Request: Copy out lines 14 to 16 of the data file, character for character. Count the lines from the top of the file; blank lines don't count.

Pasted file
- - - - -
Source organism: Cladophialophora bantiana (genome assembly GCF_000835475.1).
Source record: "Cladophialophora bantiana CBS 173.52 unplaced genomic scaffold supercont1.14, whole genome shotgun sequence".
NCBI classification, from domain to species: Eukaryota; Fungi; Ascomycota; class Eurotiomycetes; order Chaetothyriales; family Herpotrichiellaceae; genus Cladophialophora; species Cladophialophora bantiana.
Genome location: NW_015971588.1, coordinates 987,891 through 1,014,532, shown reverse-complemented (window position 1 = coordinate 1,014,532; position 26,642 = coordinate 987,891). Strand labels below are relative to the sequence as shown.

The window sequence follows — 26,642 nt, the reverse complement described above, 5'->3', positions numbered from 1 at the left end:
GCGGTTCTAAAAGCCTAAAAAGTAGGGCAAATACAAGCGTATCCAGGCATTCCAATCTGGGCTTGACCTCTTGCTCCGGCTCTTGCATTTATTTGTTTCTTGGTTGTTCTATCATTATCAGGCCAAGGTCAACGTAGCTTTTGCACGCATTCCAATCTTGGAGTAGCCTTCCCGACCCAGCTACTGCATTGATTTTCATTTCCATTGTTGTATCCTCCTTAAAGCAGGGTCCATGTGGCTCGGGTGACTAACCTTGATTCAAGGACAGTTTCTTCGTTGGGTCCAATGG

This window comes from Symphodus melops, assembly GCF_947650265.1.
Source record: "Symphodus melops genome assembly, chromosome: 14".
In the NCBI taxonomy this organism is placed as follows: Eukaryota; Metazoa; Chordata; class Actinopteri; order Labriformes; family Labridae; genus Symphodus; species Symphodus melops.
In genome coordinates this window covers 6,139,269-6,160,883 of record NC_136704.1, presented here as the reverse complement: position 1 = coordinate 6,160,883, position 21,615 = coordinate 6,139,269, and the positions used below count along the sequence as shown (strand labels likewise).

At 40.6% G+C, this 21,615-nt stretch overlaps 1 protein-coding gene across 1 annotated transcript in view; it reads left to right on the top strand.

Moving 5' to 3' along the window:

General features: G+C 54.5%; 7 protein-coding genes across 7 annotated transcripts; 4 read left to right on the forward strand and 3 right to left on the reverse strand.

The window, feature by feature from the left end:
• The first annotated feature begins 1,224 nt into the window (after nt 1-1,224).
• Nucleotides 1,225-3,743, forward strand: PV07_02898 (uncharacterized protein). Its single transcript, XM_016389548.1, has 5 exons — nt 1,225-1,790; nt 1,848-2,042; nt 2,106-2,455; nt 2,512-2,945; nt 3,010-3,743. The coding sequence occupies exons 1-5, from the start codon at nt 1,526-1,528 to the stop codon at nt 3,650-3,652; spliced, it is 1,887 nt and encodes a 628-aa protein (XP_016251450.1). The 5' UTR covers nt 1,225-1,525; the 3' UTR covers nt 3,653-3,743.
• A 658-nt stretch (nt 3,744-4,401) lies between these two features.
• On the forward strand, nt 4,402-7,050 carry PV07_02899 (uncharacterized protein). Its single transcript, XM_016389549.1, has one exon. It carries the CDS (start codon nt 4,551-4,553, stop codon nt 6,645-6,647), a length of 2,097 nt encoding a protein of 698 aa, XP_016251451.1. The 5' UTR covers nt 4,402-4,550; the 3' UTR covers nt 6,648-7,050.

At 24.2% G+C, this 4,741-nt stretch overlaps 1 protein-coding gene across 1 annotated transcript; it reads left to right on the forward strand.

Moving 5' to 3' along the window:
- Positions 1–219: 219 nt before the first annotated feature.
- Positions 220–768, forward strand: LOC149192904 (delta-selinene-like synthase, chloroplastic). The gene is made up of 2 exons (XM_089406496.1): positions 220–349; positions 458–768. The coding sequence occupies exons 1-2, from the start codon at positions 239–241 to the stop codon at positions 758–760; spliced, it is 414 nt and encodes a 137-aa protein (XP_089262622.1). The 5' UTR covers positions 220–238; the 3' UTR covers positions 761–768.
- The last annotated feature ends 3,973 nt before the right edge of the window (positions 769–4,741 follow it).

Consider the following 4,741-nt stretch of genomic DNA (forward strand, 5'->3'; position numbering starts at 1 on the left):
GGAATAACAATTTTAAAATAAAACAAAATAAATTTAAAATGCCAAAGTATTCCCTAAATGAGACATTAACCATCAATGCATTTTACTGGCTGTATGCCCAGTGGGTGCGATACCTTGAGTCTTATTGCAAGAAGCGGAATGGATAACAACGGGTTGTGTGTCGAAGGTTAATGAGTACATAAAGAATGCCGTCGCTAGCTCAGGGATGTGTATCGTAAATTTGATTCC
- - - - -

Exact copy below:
The window, feature by feature from the left end:
• The first annotated feature begins 1,224 nt into the window (after nt 1-1,224).
• Nucleotides 1,225-3,743, forward strand: PV07_02898 (uncharacterized protein). Its single transcript, XM_016389548.1, has 5 exons — nt 1,225-1,790; nt 1,848-2,042; nt 2,106-2,455; nt 2,512-2,945; nt 3,010-3,743. The coding sequence occupies exons 1-5, from the start codon at nt 1,526-1,528 to the stop codon at nt 3,650-3,652; spliced, it is 1,887 nt and encodes a 628-aa protein (XP_016251450.1). The 5' UTR covers nt 1,225-1,525; the 3' UTR covers nt 3,653-3,743.